Eating delicious food is a tactile experience. Creating our own food allows us to control what we put into our bodies as well as show respect for the ingredients' true taste. Mark Schatzker, food author, calls this "the power of flavour" - an alternative to artificial flavouring that helps us really appreciate every mouthful we eat.
Discover more in the full-length episode below.
The way ingredients are sourced affects the way we nourish our bodies. Author Mark Schatzer believes our body naturally devolops an appetite for the foods and nutrients it needs to be healthy, but that artificial flavourings are getting in the way. This can be reversed by focusing on high-quality ingredients and being mindful as your appetite guides you to consume according to your body's needs.Be mindful Sourcing local or organic food is a good way to start being more mindful about what you're cooking and eating.
To find the most intense flavours, you need to track down the best source. With so many artificially flavoured foods on the market, this can be a complicated choice. But making the effort to seek out whole foods that promote good health will allow you to experience flavours that can't be made in a chemistry lab.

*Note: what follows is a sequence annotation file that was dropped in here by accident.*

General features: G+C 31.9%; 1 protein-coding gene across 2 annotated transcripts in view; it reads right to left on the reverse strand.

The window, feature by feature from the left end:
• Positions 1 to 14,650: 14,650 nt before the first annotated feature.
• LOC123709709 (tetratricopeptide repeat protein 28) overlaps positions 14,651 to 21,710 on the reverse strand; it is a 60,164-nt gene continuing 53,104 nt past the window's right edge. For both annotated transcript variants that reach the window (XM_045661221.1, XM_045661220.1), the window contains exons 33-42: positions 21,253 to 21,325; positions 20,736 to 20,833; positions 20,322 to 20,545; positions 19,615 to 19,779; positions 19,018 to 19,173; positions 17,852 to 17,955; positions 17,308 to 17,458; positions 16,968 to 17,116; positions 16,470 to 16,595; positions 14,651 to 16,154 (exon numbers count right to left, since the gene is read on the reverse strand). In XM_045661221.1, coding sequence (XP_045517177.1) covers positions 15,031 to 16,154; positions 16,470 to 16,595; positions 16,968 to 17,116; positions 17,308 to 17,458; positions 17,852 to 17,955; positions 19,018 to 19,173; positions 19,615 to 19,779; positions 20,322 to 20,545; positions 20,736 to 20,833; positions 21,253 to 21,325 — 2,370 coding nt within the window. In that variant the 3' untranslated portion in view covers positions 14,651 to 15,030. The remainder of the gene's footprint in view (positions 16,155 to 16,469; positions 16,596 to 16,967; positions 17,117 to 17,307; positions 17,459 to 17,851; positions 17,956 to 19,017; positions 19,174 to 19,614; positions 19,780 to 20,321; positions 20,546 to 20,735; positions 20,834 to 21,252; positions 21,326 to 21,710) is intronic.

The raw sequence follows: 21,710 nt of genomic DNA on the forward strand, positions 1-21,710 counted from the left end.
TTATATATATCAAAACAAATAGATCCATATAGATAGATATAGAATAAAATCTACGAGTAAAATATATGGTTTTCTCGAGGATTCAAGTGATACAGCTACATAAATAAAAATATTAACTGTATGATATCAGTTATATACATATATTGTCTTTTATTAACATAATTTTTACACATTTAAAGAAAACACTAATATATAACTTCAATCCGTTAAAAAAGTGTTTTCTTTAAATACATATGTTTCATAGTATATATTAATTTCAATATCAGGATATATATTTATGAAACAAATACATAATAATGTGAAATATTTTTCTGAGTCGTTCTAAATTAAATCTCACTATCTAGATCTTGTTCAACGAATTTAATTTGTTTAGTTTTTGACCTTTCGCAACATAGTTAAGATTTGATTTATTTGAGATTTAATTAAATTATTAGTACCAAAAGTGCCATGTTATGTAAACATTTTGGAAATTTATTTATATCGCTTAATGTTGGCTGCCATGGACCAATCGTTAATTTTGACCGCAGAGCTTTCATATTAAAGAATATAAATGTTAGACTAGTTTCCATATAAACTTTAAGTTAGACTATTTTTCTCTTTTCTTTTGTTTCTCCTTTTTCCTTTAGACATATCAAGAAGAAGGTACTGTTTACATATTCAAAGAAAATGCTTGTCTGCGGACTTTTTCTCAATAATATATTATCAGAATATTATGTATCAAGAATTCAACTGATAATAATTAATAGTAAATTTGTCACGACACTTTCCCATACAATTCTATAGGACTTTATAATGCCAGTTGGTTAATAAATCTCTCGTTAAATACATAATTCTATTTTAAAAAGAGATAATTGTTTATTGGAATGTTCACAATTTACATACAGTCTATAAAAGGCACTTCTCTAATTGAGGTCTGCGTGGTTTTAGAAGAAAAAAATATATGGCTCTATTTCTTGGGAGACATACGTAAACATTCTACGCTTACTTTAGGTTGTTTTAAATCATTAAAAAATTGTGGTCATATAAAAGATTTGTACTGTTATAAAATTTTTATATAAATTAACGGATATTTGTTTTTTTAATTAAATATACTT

Take control of your food source by choosing food that is handmade, hand-picked and bursting with natural flavour. Discover the pleasure of baking your own bread using quality ingredients, or learn the art of foraging for edible treasures close to your home.
Satchiko and Hisato Nakahigashi's restaurant on the outskirts of Kyoto may have two Michelin stars but all their ingredients are gathered within 10km of their home. Foraging allows them to bring a fresh, local taste to each dish and adds a uniquely emotional dimension to the eating experience.
Mark shares some of his insider secrets and techniques honed over his long acclaimed chef career.
Learn how to balance flavours by understanding how different methods of cooking and seasoning can change and enhance the flavours of food.
Enjoyed this episode?WATCH EPISODE II : CHILL